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Tag Archives: 2014 rookies

In my weekly column, we take a long look at impact fantasy football rookies.  I compare their performance to date against my original expectations of them.  Let’s continue this 2014 version of bishopthe series by looking at one of this class’ highest regarded running backs prior to the start of the season, Bishop Sankey.   I will look at some of his college production against his performance versus Jacksonville to discern his dynasty value.

Here are my thoughts after watching him in college: The young back received a lot of touches as a collegian and seems to be wearing him down somewhat.  Sankey runs mostly between zero and two gaps ( the two guards and center) with good leverage and seemingly enjoys the contact.  Sankey doesn’t go down with arm tackles and keeps his feet chopping trying to break tackles.  The runner has a  strong stiff-arm that helps him keep defenders away from him.  His fierceness sets him apart from the other backs in his draft class, but his speed and vision do not. Read More »

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In my weekly column, we take a long look at impact fantasy football rookies.  I compare their performance to date against my original expectations of them.  Let’s continue this 2014 version of the series by looking at one of the most overlooked oliverrookie running backs in Branden Oliver.  I will look at some of his college production against his performance versus the Broncos to dissect his dynasty value.

I reviewed three of Oliver’s Buffalo college games; keep in mind that most of his opponents were against fellow Mid-American Conference teams. The first thing that I noticed was his height (5′ 6 1/2″) and his big, powerful legs.  The back has quick feet, gets low in the hole, and possesses a highly developed center of gravity that keeps him upright when most runners would go down.  Oliver uses this balance to squirt through small openings on the line of scrimmage while hiding behind the offensive line to gain a tactical advantage.  It was difficult to see him at times, even on tape. Read More »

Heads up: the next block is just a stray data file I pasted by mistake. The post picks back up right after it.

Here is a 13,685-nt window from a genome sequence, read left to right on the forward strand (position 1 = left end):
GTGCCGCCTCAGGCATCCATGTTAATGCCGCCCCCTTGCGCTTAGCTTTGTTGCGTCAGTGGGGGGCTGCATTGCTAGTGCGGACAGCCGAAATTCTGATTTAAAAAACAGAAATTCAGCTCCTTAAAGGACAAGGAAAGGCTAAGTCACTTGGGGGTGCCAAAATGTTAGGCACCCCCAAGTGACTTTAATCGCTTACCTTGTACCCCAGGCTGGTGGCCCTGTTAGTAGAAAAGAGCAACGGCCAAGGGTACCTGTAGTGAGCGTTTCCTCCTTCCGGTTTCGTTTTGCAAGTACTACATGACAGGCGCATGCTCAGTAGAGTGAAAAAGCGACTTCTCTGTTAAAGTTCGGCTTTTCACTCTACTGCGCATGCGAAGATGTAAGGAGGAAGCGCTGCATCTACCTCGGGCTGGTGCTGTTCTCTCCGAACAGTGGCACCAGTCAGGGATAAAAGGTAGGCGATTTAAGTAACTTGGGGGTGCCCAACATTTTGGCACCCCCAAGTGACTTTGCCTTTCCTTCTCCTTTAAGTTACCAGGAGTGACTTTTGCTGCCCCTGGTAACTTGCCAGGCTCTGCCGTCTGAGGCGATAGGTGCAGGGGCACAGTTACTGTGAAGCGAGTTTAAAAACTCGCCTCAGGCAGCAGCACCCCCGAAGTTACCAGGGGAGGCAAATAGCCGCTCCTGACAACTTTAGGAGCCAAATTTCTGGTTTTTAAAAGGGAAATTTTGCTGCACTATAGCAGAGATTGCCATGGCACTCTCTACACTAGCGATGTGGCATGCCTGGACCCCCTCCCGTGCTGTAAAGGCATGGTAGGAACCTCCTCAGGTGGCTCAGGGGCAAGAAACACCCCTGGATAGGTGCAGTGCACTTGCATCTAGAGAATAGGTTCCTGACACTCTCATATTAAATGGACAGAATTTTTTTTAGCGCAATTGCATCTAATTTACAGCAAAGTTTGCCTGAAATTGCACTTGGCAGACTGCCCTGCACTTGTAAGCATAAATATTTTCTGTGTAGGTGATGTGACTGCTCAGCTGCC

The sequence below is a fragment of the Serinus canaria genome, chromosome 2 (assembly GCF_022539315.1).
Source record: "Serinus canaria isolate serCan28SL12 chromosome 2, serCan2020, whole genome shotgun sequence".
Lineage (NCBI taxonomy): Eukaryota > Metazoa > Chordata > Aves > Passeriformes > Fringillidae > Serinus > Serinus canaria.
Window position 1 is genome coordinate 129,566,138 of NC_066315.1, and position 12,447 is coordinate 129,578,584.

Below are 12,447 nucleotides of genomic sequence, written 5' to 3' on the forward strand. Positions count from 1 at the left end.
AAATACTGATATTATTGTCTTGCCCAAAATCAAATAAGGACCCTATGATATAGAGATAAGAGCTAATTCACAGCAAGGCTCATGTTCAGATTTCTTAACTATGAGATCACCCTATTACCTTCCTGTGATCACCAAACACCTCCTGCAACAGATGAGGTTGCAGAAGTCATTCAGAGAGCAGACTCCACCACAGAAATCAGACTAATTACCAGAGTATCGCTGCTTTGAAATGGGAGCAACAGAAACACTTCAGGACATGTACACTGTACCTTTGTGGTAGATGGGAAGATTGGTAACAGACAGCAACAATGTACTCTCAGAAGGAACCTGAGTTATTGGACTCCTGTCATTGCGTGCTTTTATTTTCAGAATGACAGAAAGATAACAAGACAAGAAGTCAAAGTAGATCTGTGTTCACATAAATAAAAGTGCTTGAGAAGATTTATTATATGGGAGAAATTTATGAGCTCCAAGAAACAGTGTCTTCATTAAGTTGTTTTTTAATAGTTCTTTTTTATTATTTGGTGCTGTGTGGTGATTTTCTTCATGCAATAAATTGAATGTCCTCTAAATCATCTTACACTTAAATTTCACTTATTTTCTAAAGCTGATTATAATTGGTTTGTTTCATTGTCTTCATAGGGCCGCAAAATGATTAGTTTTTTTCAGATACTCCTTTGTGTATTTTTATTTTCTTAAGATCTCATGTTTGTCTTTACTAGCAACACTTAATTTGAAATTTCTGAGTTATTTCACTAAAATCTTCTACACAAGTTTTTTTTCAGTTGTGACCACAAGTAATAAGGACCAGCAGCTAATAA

In my weekly column, we take a long look at impact fantasy football rookies.  I compare their performance to date against my original expectations of them.  Let’s continue this 2014 version of the series by looking at one of the top ten rookie Benjamin-mini-camppicks in Carolina’s Kelvin Benjamin.  While this huge weapon has a lot of pluses, I have some doubts, too.

Here is what I saw in college from Benjamin: On the majority of his college catches, the receiver traps the ball with his body.  This limits his chances to gain additional yardage after the catch as well as more difficult for him to secure the ball leaving him more open to fumbles or drops.  When he does try to catch the ball with his hands, Benjamin spends a lot of time double catching the pigskin.  I’m not sure if this is a concentration issue or just his lack of fluidity.  It seems that he runs his routes deeper than the quarterback anticipates which causes the ball to either be intercepted or fall short. Read More »

Today I’m reviewing the fantasy rookie draft connected with the 14 team league that I did a replacement owner draft (yesterday’s article).  The most interesting part of this draft is that only around half of the owners had picks in the first bridgewaterround.  There were two power player teams that were willing to trade out for a high price.  I took a few notes on some picks that either surprised me or were good value.  For inquiring minds, you can find the rookie draft here:  http://football11.myfantasyleague.com/2014/options?L=48665&O=17.

1.08 WR Marqise Lee, Jaguars

Despite being able to start five wide receivers, I found this selection to be quite high.  Will he be the WR1 or WR2 or WR3?  There are still some injury concerns floating around with him and this was the earliest I saw him drafted. Read More »